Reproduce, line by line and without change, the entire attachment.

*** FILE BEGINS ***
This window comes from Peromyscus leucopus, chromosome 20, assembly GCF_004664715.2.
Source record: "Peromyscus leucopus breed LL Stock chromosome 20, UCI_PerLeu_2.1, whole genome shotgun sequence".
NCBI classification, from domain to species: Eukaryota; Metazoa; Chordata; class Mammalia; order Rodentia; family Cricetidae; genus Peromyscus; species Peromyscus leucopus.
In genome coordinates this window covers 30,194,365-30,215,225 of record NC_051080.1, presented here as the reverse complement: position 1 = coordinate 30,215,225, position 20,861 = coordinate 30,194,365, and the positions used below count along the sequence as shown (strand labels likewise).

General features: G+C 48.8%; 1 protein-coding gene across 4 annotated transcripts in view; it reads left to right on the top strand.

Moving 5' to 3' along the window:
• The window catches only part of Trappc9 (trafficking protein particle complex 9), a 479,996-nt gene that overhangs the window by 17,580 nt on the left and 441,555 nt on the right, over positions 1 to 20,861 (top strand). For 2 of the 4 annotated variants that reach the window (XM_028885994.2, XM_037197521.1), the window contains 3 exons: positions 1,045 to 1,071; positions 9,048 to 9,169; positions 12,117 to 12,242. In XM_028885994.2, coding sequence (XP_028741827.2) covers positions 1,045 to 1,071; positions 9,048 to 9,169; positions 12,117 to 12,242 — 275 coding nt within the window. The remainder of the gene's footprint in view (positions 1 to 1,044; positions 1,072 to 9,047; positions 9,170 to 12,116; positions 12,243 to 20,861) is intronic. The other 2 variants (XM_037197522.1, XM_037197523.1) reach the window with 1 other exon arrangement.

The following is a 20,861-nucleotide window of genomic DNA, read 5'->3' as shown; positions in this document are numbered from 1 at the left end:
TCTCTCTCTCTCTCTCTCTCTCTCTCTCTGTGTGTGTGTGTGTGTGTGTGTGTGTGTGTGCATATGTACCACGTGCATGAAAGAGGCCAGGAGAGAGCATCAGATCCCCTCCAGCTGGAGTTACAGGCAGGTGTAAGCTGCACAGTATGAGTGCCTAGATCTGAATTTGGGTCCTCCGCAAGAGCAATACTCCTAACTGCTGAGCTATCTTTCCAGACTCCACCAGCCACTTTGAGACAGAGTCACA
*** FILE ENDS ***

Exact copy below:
This window comes from Peromyscus leucopus, chromosome 20, assembly GCF_004664715.2.
Source record: "Peromyscus leucopus breed LL Stock chromosome 20, UCI_PerLeu_2.1, whole genome shotgun sequence".
NCBI classification, from domain to species: Eukaryota; Metazoa; Chordata; class Mammalia; order Rodentia; family Cricetidae; genus Peromyscus; species Peromyscus leucopus.
In genome coordinates this window covers 30,194,365-30,215,225 of record NC_051080.1, presented here as the reverse complement: position 1 = coordinate 30,215,225, position 20,861 = coordinate 30,194,365, and the positions used below count along the sequence as shown (strand labels likewise).

General features: G+C 48.8%; 1 protein-coding gene across 4 annotated transcripts in view; it reads left to right on the top strand.

Moving 5' to 3' along the window:
• The window catches only part of Trappc9 (trafficking protein particle complex 9), a 479,996-nt gene that overhangs the window by 17,580 nt on the left and 441,555 nt on the right, over positions 1 to 20,861 (top strand). For 2 of the 4 annotated variants that reach the window (XM_028885994.2, XM_037197521.1), the window contains 3 exons: positions 1,045 to 1,071; positions 9,048 to 9,169; positions 12,117 to 12,242. In XM_028885994.2, coding sequence (XP_028741827.2) covers positions 1,045 to 1,071; positions 9,048 to 9,169; positions 12,117 to 12,242 — 275 coding nt within the window. The remainder of the gene's footprint in view (positions 1 to 1,044; positions 1,072 to 9,047; positions 9,170 to 12,116; positions 12,243 to 20,861) is intronic. The other 2 variants (XM_037197522.1, XM_037197523.1) reach the window with 1 other exon arrangement.

The following is a 20,861-nucleotide window of genomic DNA, read 5'->3' as shown; positions in this document are numbered from 1 at the left end:
TCTCTCTCTCTCTCTCTCTCTCTCTCTCTGTGTGTGTGTGTGTGTGTGTGTGTGTGTGTGCATATGTACCACGTGCATGAAAGAGGCCAGGAGAGAGCATCAGATCCCCTCCAGCTGGAGTTACAGGCAGGTGTAAGCTGCACAGTATGAGTGCCTAGATCTGAATTTGGGTCCTCCGCAAGAGCAATACTCCTAACTGCTGAGCTATCTTTCCAGACTCCACCAGCCACTTTGAGACAGAGTCACA